After closing down her second location in 2004 when Hurricane Ivan struck Alabama's coast, Karin Wilson, the third generation of a family that's owned Fairhope's Page & Palette Books for more than 40 years, reports that sales were up 6%–7% this year over last, until the BP oil spill made headlines and drove away tourists from Mobile Bay. Sales have dropped 11% in the past four months, with August's sales figures "trending even lower," she says. But with Greg Mortenson and Fannie Flagg visiting her store this fall, Wilson expects to reverse the downward trend in sales.
Ten miles west of Pass Christian, Bay Books, in Bay St. Louis, Miss., opened its doors a year after another bookstore, Bookends, was washed away by Katrina. "It's a shoestring operation," co-owner Kay Gough admits of the 1,000-square-foot space she and her son, Edward, opened by digging into their personal savings, wanting to participate in the town's retail recovery and fill the need for a local bookstore after the demise of Bookends. "It's a very small shop in a small town," she says. Paradoxically, while so many retail businesses on the Gulf Coast have been adversely affected by the BP oil spill, sales at Bay Books have risen substantially this summer over the spring, though the store has yet to make a profit. "We've been really busy the last two months, selling books about Katrina to a lot of people who want to have them, though they can't bring themselves to read them," Gough notes. Current bestsellers at the store include Under Surge, Under Siege: The Odyssey of Bay St. Louis and Katrina by Ellis Anderson (Univ. of Mississippi, June) and Rising from Katrina: How My Mississippi Hometown Lost It All and Found What Mattered by Kathleen Koch (John F. Blair, July).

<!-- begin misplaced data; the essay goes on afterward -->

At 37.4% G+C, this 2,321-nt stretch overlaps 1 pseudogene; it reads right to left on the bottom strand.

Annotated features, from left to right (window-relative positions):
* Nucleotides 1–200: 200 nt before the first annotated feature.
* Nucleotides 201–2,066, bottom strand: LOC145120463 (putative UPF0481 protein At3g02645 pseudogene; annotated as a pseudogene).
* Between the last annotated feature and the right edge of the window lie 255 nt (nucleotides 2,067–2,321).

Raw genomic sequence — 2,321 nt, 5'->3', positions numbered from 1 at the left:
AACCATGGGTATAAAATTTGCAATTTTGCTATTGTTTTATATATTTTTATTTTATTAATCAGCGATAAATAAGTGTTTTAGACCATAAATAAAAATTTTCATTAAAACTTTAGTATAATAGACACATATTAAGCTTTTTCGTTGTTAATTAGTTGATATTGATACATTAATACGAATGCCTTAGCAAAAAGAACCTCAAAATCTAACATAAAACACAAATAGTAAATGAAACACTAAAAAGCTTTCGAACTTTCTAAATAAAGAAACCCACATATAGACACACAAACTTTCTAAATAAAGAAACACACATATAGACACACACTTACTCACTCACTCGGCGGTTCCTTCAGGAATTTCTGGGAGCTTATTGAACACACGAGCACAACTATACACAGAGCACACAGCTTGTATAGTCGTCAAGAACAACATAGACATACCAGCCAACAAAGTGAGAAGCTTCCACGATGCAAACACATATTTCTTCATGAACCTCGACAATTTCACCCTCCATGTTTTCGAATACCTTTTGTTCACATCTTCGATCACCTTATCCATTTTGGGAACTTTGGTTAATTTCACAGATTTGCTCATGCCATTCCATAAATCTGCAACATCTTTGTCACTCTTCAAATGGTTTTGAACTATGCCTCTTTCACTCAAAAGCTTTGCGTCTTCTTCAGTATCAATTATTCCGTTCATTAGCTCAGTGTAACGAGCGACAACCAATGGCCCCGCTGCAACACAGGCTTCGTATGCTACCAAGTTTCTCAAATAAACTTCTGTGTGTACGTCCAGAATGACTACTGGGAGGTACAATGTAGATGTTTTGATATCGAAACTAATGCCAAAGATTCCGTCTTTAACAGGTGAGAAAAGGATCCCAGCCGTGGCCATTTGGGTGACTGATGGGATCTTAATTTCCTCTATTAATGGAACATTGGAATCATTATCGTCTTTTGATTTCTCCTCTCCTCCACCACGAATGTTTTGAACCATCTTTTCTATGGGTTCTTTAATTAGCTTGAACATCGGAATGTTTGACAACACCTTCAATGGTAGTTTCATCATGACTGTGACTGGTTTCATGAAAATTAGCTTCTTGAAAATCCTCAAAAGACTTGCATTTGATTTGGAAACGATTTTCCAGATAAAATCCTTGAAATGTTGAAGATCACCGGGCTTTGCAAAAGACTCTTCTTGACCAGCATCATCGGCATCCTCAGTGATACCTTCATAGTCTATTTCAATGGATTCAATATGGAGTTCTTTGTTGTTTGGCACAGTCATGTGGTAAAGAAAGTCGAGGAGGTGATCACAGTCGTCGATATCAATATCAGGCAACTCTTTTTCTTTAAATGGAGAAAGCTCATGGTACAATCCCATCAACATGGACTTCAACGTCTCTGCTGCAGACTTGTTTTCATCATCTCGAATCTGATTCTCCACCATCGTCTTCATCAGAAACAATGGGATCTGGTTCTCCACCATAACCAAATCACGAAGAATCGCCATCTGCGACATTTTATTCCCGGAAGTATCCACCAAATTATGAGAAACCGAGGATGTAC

Back in New Orleans, Tom Lowenburg, Octavia Books' owner, is confident that sales will grow, as customers continue to recover from Katrina and the economic downturn. His proof? The store sold 1,428 copies this summer of Coming Back Stronger by Super Bowl MVP Drew Brees, quarterback for the New Orleans Saints. Brees signed 1,350 copies of Coming Back Stronger in 90 minutes at a store signing on July 26.